Two people who are really good at converting blog readers into customers are Ryan Deiss and Vishen Lakhiani. They do it so well that they even talk about how they are able to create income streams of over $15,000,000 a year without raising a dollar in venture capital.
One of the most interesting tactics I learned from Ryan is that a great way to convince people to buy a product or service from you is to offer a discount, but not by using the tactic in the image below:
The reason the image above doesn’t make you feel like you are getting a discount is because when you first see this product, you are seeing it for $127. It doesn’t matter that the product was originally priced at $297 because you never experienced the product selling for $297.
If you first drive people to a page that shows that the product is selling for $297 with no discounts, you may make a few sales. If you offer a discount a week later and sell the same product for $127 for a very short period of time, you should make a lot of sales because people originally saw the item for $297.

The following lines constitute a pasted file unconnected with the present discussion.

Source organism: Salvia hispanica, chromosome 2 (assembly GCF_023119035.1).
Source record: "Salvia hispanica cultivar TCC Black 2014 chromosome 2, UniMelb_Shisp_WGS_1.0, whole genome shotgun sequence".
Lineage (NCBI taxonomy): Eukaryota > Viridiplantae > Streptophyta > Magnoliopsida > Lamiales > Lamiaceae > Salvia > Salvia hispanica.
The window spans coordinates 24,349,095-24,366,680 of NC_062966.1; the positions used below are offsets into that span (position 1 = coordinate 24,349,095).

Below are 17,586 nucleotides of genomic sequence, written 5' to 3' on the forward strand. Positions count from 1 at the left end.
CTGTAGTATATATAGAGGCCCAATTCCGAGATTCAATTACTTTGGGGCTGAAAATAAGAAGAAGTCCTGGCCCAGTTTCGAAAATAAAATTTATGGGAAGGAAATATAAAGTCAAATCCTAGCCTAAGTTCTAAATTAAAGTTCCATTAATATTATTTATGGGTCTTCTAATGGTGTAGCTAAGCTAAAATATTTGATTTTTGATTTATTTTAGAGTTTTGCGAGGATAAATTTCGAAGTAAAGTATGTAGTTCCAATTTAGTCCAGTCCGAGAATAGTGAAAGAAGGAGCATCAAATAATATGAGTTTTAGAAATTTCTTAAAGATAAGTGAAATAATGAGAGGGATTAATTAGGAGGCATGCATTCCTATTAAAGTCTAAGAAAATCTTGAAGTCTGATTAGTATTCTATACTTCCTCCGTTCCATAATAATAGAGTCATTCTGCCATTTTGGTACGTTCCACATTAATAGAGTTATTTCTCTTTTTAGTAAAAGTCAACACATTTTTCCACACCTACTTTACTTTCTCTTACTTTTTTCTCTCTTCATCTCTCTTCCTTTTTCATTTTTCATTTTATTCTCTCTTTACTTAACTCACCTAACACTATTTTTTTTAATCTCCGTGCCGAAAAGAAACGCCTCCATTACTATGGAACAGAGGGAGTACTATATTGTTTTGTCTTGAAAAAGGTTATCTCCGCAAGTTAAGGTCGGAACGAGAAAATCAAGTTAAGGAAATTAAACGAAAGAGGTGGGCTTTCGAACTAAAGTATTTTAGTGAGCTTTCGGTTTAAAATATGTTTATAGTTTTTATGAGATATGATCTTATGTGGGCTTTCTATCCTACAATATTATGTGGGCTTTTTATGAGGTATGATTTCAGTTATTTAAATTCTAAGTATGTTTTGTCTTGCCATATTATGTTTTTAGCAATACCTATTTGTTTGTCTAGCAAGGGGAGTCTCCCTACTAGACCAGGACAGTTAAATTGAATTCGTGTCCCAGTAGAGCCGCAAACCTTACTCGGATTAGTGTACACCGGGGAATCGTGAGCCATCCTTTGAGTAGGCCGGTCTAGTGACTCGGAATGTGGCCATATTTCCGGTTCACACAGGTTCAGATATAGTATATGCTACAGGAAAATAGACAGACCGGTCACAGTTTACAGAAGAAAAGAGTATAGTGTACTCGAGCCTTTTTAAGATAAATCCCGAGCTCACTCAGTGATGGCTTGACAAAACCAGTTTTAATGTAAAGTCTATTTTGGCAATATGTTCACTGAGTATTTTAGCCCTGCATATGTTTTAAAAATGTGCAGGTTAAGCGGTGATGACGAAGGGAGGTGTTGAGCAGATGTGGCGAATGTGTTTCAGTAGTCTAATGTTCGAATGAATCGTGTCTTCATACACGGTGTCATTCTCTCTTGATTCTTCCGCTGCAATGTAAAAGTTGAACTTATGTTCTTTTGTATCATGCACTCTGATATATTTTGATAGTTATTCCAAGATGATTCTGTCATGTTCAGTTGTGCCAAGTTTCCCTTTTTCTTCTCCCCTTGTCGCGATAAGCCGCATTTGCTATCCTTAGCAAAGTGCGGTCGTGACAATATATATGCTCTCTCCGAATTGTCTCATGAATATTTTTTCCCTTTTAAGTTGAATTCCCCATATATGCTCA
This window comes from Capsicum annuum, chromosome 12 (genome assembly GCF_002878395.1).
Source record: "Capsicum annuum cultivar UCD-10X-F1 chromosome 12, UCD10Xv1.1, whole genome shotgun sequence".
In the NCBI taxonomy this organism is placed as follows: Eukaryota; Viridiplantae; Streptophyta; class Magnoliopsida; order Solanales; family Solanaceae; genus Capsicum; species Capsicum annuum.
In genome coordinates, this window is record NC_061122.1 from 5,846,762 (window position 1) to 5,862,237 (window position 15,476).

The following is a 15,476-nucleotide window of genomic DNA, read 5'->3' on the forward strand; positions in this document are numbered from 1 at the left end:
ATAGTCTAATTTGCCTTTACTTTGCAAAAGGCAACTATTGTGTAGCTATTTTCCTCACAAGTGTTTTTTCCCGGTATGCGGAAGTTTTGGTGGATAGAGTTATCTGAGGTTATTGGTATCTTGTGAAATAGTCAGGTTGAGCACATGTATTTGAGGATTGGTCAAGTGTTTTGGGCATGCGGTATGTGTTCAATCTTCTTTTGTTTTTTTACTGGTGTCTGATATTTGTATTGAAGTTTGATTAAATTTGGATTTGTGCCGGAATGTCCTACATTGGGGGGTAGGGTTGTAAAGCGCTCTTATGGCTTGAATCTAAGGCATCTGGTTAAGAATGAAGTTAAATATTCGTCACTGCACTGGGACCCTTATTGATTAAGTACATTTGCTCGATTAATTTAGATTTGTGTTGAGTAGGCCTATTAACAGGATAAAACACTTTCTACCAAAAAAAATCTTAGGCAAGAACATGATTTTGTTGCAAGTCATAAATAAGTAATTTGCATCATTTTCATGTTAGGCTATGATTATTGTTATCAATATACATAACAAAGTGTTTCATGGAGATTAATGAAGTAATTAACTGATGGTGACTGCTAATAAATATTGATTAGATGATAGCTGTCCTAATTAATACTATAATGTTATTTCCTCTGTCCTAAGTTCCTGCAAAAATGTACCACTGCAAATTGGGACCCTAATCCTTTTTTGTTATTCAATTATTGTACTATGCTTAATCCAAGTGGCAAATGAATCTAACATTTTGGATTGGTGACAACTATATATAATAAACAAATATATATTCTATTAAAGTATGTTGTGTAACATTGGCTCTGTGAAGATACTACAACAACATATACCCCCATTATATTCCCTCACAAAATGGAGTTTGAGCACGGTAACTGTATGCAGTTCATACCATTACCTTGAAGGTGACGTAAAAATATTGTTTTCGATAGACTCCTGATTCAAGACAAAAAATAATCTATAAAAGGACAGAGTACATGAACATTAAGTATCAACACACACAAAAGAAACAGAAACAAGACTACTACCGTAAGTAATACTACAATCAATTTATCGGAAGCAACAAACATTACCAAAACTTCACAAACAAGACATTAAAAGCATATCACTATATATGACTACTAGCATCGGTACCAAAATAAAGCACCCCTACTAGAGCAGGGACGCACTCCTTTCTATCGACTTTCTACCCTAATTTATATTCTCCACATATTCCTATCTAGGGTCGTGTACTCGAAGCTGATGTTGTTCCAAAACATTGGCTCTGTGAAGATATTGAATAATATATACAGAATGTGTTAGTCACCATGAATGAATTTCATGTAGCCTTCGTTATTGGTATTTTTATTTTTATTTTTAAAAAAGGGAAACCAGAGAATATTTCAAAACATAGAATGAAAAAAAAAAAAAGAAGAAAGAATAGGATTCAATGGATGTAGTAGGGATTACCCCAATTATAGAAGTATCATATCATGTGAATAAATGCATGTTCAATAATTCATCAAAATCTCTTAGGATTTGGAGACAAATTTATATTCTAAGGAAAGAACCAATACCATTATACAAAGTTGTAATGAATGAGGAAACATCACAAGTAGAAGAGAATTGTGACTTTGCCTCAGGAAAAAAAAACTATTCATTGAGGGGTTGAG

My buddy recently tried this with his real estate website, and he was able to increase his monthly revenue by 316%. This is also the same reason Groupon works because you know you are getting a good deal when you buy from the site.
Discounts and deals are a great way to monetize your reader base, just make sure they know they really are getting a deal. Putting a few slashes through a price isn’t enough. Your readers need to know that this is a deal of a lifetime and they need to jump on it now.
There are other ways to increase your traffic or generate more sales from your reader base, but I’ve found the tactics above work extremely well. You just have to get a bit creative and be willing to think outside the box.
Content marketing isn’t rocket science… Even if you don’t have a marketing bone in your body, there is no excuse for you not to grow your traffic and make money through content marketing.
What are some other ways you can improve your content marketing efforts?